Has President Obama’s housing policy failed? – CNN
Federal Reserve as a Hedge Fund: Higher Profits, Lower Pay – DealBook
Fed Open to Additional Easing as They Monitor Risks to Economy – Bloomberg
Ben Bernanke Is Finally Right For Being Wrong – Real Clear Markets


Prices are falling all around the world, or so it seems, and that’s a good thing for Bank of England Governor Mervyn King because every time the U.K. inflation comes in too hot – more than a percentage point above the official two percent target – he’s supposed to write a letter of apology to Chancellor George Osborne.

Based on this Telegraph story today, where it was learned that the annual inflation rate fell from 4.8 percent to 4.2 percent, another Dear George letter has likely already been delivered, but Mervyn might be able to take a break sometime this spring as some big tax hikes fall out of the year-over-year consumer price comparisons.

Like a lot of the things we do on this side of the pond, it’s all pretty silly.

I’m not sure if they still do this, but, back in 2007, the Telegraph used to publish the letter from the Bank of England along with the response from the Chancellor of the Exchequer as noted in this item at the old blog. Apparently, with all that’s happened in the aftermath of the financial crisis, no one cares as much about a little inflation.

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An Update on the Iceland Economic Recovery

They’ve yet to write the final chapter on how the path taken by Iceland in the wake of the financial crisis (i.e., letting its banks fail and allowing its currency to plunge while consumer prices soared, all of which seems to have led to a much swifter recovery) compares to the path chosen by the rest of the world (i.e. printing money, propping up the banks, and lots of can-kicking), but this Washington Post story brings readers up to date.

Iceland’s journey from financial ruin to fledgling recovery is a case study in roads not taken and choices not made by other countries faced with calamity in recent years.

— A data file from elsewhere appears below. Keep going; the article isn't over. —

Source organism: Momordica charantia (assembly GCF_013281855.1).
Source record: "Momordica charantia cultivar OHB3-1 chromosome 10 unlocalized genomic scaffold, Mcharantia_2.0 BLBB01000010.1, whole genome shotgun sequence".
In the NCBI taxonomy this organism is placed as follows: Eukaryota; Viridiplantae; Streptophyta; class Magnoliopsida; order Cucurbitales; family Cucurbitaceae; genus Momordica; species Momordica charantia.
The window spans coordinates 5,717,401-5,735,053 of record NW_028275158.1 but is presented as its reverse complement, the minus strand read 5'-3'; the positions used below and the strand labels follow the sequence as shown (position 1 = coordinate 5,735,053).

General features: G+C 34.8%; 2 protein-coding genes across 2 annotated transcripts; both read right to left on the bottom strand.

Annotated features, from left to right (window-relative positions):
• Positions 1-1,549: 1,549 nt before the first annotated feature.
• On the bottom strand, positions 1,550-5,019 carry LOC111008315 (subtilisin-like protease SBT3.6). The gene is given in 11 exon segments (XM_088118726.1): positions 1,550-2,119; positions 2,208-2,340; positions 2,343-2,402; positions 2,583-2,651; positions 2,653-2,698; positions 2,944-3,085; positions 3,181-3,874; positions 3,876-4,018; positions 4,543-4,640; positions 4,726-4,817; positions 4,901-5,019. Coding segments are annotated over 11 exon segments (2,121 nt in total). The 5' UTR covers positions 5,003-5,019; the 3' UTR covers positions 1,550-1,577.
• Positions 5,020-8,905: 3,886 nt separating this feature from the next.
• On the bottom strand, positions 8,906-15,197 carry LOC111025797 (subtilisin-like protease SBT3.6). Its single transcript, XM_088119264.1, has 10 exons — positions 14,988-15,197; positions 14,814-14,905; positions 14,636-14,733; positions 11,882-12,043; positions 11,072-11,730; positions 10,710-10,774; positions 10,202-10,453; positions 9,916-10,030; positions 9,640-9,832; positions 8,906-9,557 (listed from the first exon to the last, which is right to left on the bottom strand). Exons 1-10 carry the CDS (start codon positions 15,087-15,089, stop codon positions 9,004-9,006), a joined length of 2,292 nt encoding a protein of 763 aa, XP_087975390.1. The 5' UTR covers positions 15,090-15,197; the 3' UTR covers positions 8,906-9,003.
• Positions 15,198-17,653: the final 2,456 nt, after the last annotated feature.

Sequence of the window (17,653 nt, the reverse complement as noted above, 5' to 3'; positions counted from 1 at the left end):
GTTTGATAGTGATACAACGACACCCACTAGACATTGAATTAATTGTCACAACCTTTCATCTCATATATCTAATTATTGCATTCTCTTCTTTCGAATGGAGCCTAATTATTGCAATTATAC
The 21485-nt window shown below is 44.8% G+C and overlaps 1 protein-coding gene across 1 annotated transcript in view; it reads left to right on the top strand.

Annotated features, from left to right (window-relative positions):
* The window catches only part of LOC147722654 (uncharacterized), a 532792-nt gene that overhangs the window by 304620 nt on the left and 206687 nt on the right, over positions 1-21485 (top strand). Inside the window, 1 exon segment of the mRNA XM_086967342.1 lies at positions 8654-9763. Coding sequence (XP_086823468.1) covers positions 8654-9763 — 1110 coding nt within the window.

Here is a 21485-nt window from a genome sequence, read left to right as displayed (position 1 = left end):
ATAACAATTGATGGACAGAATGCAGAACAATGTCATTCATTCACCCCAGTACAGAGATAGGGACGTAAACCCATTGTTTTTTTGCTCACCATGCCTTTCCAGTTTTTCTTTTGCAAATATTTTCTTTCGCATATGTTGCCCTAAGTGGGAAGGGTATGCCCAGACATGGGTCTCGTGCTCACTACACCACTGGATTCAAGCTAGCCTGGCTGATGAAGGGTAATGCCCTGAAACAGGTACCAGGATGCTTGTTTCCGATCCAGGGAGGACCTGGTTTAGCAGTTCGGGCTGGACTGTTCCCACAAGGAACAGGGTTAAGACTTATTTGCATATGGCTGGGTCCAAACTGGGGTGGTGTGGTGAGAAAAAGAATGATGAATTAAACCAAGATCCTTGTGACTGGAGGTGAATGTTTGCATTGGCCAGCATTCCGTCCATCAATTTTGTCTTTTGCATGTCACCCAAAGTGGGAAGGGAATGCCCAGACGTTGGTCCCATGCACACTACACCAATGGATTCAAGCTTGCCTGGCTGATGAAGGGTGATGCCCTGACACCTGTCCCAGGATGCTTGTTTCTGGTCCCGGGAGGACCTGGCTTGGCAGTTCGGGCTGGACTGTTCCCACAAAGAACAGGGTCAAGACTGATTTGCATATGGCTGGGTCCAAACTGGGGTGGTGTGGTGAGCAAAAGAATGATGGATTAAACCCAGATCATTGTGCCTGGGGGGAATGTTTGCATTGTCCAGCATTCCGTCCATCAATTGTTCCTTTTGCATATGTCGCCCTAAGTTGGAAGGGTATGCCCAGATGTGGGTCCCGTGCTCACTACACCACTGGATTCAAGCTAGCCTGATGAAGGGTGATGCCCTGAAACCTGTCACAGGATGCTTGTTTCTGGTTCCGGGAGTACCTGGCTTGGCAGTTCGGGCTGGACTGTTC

By the time the United States and Europe began to wrestle with the fallout of the global financial crisis in 2008, this tiny island nation was experiencing full-fledged meltdown. Its bloated banks failed. Its currency collapsed. The prime minister invoked God’s help, and protesters filled the streets.

Iceland did what the United States chose not to do — allow its biggest banks to fail and force foreign creditors to take a hike. It did what troubled European nations saddled with massive debts and tethered by the euro cannot do — allow its currency to remain weak, causing inflation but making its exports more desirable and its prices more attractive to tourists.

Three years later, the unemployment rate has fallen. Tourism has increased. The economy is growing. The government successfully raised money from investors in the summer for the first time since the crisis.

It’s tempting to conclude that this country of 318,000 people simply handled the crisis more adeptly than others, like a pick-your-own-ending book in which Icelanders chose correctly. There is a sliver of truth in that, but the full story is more complicated.

There’s much more to this report and it’s well worth reading in its entirety.

If nothing else, it should be interesting to see how Iceland is doing three, five, or ten years from now as compared to other Western nations. According to the latest data from The Economist, the Iceland economy has been booming lately, though, for some reason, projections for the New Year are very U.S.-like.